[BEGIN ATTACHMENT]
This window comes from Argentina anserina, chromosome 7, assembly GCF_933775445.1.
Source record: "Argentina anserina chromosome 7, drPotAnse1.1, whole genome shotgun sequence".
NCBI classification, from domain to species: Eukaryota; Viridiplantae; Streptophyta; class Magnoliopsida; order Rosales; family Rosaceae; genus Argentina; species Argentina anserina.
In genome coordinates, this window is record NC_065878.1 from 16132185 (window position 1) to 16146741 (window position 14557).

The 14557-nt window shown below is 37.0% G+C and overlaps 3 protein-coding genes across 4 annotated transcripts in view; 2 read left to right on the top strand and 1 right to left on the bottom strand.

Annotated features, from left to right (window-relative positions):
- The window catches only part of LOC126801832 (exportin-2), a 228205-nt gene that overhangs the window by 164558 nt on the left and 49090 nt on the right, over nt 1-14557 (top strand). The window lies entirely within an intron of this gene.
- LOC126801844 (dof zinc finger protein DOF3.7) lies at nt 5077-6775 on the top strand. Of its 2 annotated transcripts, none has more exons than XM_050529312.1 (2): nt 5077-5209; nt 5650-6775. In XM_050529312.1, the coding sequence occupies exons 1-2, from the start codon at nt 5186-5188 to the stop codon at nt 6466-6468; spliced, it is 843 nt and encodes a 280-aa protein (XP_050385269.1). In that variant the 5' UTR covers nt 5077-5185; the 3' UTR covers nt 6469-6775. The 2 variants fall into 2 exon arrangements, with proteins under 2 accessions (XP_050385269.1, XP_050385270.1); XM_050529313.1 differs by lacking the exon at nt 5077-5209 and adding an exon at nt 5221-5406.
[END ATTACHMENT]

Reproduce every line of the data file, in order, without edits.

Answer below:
This window comes from Argentina anserina, chromosome 7, assembly GCF_933775445.1.
Source record: "Argentina anserina chromosome 7, drPotAnse1.1, whole genome shotgun sequence".
NCBI classification, from domain to species: Eukaryota; Viridiplantae; Streptophyta; class Magnoliopsida; order Rosales; family Rosaceae; genus Argentina; species Argentina anserina.
In genome coordinates, this window is record NC_065878.1 from 16132185 (window position 1) to 16146741 (window position 14557).

The 14557-nt window shown below is 37.0% G+C and overlaps 3 protein-coding genes across 4 annotated transcripts in view; 2 read left to right on the top strand and 1 right to left on the bottom strand.

Annotated features, from left to right (window-relative positions):
- The window catches only part of LOC126801832 (exportin-2), a 228205-nt gene that overhangs the window by 164558 nt on the left and 49090 nt on the right, over nt 1-14557 (top strand). The window lies entirely within an intron of this gene.
- LOC126801844 (dof zinc finger protein DOF3.7) lies at nt 5077-6775 on the top strand. Of its 2 annotated transcripts, none has more exons than XM_050529312.1 (2): nt 5077-5209; nt 5650-6775. In XM_050529312.1, the coding sequence occupies exons 1-2, from the start codon at nt 5186-5188 to the stop codon at nt 6466-6468; spliced, it is 843 nt and encodes a 280-aa protein (XP_050385269.1). In that variant the 5' UTR covers nt 5077-5185; the 3' UTR covers nt 6469-6775. The 2 variants fall into 2 exon arrangements, with proteins under 2 accessions (XP_050385269.1, XP_050385270.1); XM_050529313.1 differs by lacking the exon at nt 5077-5209 and adding an exon at nt 5221-5406.